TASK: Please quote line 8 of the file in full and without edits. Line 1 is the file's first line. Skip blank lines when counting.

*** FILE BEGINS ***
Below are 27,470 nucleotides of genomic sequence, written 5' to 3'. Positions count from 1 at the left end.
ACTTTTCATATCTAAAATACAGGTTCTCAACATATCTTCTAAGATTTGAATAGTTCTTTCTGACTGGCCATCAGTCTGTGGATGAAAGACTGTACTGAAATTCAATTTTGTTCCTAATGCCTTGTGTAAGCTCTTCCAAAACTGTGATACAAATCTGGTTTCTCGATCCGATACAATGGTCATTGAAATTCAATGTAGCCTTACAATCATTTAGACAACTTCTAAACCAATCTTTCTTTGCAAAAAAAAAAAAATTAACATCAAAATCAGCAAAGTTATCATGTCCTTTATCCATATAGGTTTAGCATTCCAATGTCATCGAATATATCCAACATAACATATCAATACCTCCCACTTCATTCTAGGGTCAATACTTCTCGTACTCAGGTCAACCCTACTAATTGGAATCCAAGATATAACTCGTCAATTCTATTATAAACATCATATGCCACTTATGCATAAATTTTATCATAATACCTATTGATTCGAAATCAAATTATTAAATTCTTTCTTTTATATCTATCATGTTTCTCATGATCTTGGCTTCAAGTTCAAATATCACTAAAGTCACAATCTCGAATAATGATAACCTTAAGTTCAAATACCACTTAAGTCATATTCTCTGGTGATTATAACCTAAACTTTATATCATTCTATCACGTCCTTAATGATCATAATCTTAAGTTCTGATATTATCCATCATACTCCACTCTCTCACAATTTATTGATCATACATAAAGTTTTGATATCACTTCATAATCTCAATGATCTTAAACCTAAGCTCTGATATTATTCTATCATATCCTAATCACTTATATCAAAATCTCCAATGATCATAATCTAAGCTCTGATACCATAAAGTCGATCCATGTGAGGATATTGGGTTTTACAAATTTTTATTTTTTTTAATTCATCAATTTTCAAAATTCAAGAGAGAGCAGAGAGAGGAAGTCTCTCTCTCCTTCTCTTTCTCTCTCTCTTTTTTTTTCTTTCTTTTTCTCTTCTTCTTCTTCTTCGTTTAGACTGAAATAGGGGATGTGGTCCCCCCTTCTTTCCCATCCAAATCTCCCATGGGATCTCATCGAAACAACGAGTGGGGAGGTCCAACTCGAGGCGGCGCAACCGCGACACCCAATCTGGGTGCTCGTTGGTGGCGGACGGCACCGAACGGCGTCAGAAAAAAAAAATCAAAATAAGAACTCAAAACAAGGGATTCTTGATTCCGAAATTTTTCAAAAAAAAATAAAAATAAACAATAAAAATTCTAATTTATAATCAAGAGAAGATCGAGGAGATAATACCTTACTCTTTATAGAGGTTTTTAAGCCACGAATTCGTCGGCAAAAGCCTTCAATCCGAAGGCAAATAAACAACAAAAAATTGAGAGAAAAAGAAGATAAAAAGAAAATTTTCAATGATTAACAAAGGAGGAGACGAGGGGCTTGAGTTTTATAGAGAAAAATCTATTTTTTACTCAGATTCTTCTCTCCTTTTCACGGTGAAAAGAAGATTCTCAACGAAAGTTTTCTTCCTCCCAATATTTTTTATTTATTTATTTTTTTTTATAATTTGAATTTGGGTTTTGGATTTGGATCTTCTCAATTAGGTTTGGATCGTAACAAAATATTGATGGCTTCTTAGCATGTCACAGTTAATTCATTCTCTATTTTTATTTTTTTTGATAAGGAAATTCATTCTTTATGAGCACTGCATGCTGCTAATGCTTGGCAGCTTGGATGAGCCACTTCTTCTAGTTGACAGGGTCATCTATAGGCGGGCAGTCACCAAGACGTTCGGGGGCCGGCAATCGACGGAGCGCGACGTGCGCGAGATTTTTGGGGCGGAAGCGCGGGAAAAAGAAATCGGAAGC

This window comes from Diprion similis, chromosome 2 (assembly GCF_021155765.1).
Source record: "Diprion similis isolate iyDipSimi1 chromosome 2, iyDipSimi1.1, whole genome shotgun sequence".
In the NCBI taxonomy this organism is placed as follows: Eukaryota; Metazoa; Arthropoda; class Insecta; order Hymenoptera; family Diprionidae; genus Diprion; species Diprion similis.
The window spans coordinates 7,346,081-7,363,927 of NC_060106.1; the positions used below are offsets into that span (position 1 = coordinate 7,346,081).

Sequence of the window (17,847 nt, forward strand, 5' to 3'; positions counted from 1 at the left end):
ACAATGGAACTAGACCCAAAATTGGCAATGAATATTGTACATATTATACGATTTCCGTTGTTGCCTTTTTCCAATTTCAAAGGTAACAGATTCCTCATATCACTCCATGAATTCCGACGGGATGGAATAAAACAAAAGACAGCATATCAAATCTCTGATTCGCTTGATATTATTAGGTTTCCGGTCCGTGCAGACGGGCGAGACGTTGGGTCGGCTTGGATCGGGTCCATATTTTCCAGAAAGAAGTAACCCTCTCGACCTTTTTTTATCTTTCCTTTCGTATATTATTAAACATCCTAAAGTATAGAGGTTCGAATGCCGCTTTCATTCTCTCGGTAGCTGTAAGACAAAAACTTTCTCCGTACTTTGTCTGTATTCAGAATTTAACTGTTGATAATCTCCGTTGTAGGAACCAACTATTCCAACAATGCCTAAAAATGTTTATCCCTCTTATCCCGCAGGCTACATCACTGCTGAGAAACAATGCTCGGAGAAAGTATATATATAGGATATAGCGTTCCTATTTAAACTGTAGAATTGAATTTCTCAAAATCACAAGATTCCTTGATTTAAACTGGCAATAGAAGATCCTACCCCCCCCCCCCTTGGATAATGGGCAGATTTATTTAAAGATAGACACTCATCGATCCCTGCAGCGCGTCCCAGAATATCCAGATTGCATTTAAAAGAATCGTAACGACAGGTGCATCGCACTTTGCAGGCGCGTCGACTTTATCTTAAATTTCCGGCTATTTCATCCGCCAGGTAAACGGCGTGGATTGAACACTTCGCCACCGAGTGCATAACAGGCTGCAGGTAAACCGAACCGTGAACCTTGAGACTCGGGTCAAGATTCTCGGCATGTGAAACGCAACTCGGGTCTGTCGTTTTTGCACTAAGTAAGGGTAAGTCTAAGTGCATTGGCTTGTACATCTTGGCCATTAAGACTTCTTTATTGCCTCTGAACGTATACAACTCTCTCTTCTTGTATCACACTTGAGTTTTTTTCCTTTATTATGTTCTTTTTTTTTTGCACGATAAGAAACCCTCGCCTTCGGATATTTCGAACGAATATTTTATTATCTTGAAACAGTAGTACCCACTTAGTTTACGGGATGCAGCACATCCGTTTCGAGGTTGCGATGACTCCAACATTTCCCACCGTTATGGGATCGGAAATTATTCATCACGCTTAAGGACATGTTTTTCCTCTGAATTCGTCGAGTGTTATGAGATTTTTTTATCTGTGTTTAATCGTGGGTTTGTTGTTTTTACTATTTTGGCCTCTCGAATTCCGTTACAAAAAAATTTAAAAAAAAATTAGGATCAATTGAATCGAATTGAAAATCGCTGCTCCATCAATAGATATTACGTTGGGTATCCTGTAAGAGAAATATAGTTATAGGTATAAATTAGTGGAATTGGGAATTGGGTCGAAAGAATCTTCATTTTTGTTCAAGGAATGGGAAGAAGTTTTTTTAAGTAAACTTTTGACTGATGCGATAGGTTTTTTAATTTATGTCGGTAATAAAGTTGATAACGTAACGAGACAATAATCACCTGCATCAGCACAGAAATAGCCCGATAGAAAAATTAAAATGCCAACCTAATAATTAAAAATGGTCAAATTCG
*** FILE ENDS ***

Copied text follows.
ACAATGGAACTAGACCCAAAATTGGCAATGAATATTGTACATATTATACGATTTCCGTTGTTGCCTTTTTCCAATTTCAAAGGTAACAGATTCCTCATATCACTCCATGAATTCCGACGGGATGGAATAAAACAAAAGACAGCATATCAAATCTCTGATTCGCTTGATATTATTAGGTTTCCGGTCCGTGCAGACGGGCGAGACGTTGGGTCGGCTTGGATCGGGTCCATATTTTCCAGAAAGAAGTAACCCTCTCGACCTTTTTTTATCTTTCCTTTCGTATATTATTAAACATCCTAAAGTATAGAGGTTCGAATGCCGCTTTCATTCTCTCGGTAGCTGTAAGACAAAAACTTTCTCCGTACTTTGTCTGTATTCAGAATTTAACTGTTGATAATCTCCGTTGTAGGAACCAACTATTCCAACAATGCCTAAAAATGTTTATCCCTCTTATCCCGCAGGCTACATCACTGCTGAGAAACAATGCTCGGAGAAAGTATATATATAGGATATAGCGTTCCTATTTAAACTGTAGAATTGAATTTCTCAAAATCACAAGATTCCTTGATTTAAACTGGCAATAGAAGATCCTACCCCCCCCCCCCTTGGATAATGGGCAGATTTATTTAAAGATAGACACTCATCGATCCCTGCAGCGCGTCCCAGAATATCCAGATTGCATTTAAAAGAATCGTAACGACAGGTGCATCGCACTTTGCAGGCGCGTCGACTTTATCTTAAATTTCCGGCTATTTCATCCGCCAGGTAAACGGCGTGGATTGAACACTTCGCCACCGAGTGCATAACAGGCTGCAGGTAAACCGAACCGTGAACCTTGAGACTCGGGTCAAGATTCTCGGCATGTGAAACGCAACTCGGGTCTGTCGTTTTTGCACTAAGTAAGGGTAAGTCTAAGTGCATTGGCTTGTACATCTTGGCCATTAAGACTTCTTTATTGCCTCTGAACGTATACAACTCTCTCTTCTTGTATCACACTTGAGTTTTTTTCCTTTATTATGTTCTTTTTTTTTTGCACGATAAGAAACCCTCGCCTTCGGATATTTCGAACGAATATTTTATTATCTTGAAACAGTAGTACCCACTTAGTTTACGGGATGCAGCACATCCGTTTCGAGGTTGCGATGACTCCAACATTTCCCACCGTTATGGGATCGGAAATTATTCATCACGCTTAAGGACATGTTTTTCCTCTGAATTCGTCGAGTGTTATGAGATTTTTTTATCTGTGTTTAATCGTGGGTTTGTTGTTTTTACTATTTTGGCCTCTCGAATTCCGTTACAAAAAAATTTAAAAAAAAATTAGGATCAATTGAATCGAATTGAAAATCGCTGCTCCATCAATAGATATTACGTTGGGTATCCTGTAAGAGAAATATAGTTATAGGTATAAATTAGTGGAATTGGGAATTGGGTCGAAAGAATCTTCATTTTTGTTCAAGGAATGGGAAGAAGTTTTTTTAAGTAAACTTTTGACTGATGCGATAGGTTTTTTAATTTATGTCGGTAATAAAGTTGATAACGTAACGAGACAATAATCACCTGCATCAGCACAGAAATAGCCCGATAGAAAAATTAAAATGCCAACCTAATAATTAAAAATGGTCAAATTCG